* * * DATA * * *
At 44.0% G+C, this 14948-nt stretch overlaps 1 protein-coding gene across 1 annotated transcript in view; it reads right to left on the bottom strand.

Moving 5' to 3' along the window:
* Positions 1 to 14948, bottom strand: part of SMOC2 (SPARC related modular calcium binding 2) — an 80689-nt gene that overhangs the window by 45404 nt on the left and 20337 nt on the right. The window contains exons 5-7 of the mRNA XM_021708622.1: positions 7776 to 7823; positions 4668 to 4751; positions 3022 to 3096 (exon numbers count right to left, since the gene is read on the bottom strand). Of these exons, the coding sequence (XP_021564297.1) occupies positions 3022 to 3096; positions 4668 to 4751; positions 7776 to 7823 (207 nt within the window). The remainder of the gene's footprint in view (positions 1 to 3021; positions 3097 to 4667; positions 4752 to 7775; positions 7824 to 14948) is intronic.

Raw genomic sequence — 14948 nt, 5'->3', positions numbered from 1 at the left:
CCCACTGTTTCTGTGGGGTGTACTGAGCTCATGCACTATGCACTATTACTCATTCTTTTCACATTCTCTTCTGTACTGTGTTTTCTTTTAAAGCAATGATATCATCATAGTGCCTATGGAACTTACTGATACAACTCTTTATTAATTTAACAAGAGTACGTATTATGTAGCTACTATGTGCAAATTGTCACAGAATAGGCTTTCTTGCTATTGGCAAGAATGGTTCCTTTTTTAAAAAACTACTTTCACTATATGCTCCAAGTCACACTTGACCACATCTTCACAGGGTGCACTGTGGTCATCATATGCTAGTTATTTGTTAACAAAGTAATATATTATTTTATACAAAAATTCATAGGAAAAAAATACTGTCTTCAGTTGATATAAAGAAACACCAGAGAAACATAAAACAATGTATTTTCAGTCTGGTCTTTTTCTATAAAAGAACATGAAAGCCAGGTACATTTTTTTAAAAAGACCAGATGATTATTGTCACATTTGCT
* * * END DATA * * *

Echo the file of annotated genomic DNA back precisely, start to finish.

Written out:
At 44.0% G+C, this 14948-nt stretch overlaps 1 protein-coding gene across 1 annotated transcript in view; it reads right to left on the bottom strand.

Moving 5' to 3' along the window:
* Positions 1 to 14948, bottom strand: part of SMOC2 (SPARC related modular calcium binding 2) — an 80689-nt gene that overhangs the window by 45404 nt on the left and 20337 nt on the right. The window contains exons 5-7 of the mRNA XM_021708622.1: positions 7776 to 7823; positions 4668 to 4751; positions 3022 to 3096 (exon numbers count right to left, since the gene is read on the bottom strand). Of these exons, the coding sequence (XP_021564297.1) occupies positions 3022 to 3096; positions 4668 to 4751; positions 7776 to 7823 (207 nt within the window). The remainder of the gene's footprint in view (positions 1 to 3021; positions 3097 to 4667; positions 4752 to 7775; positions 7824 to 14948) is intronic.

Raw genomic sequence — 14948 nt, 5'->3', positions numbered from 1 at the left:
CCCACTGTTTCTGTGGGGTGTACTGAGCTCATGCACTATGCACTATTACTCATTCTTTTCACATTCTCTTCTGTACTGTGTTTTCTTTTAAAGCAATGATATCATCATAGTGCCTATGGAACTTACTGATACAACTCTTTATTAATTTAACAAGAGTACGTATTATGTAGCTACTATGTGCAAATTGTCACAGAATAGGCTTTCTTGCTATTGGCAAGAATGGTTCCTTTTTTAAAAAACTACTTTCACTATATGCTCCAAGTCACACTTGACCACATCTTCACAGGGTGCACTGTGGTCATCATATGCTAGTTATTTGTTAACAAAGTAATATATTATTTTATACAAAAATTCATAGGAAAAAAATACTGTCTTCAGTTGATATAAAGAAACACCAGAGAAACATAAAACAATGTATTTTCAGTCTGGTCTTTTTCTATAAAAGAACATGAAAGCCAGGTACATTTTTTTAAAAAGACCAGATGATTATTGTCACATTTGCT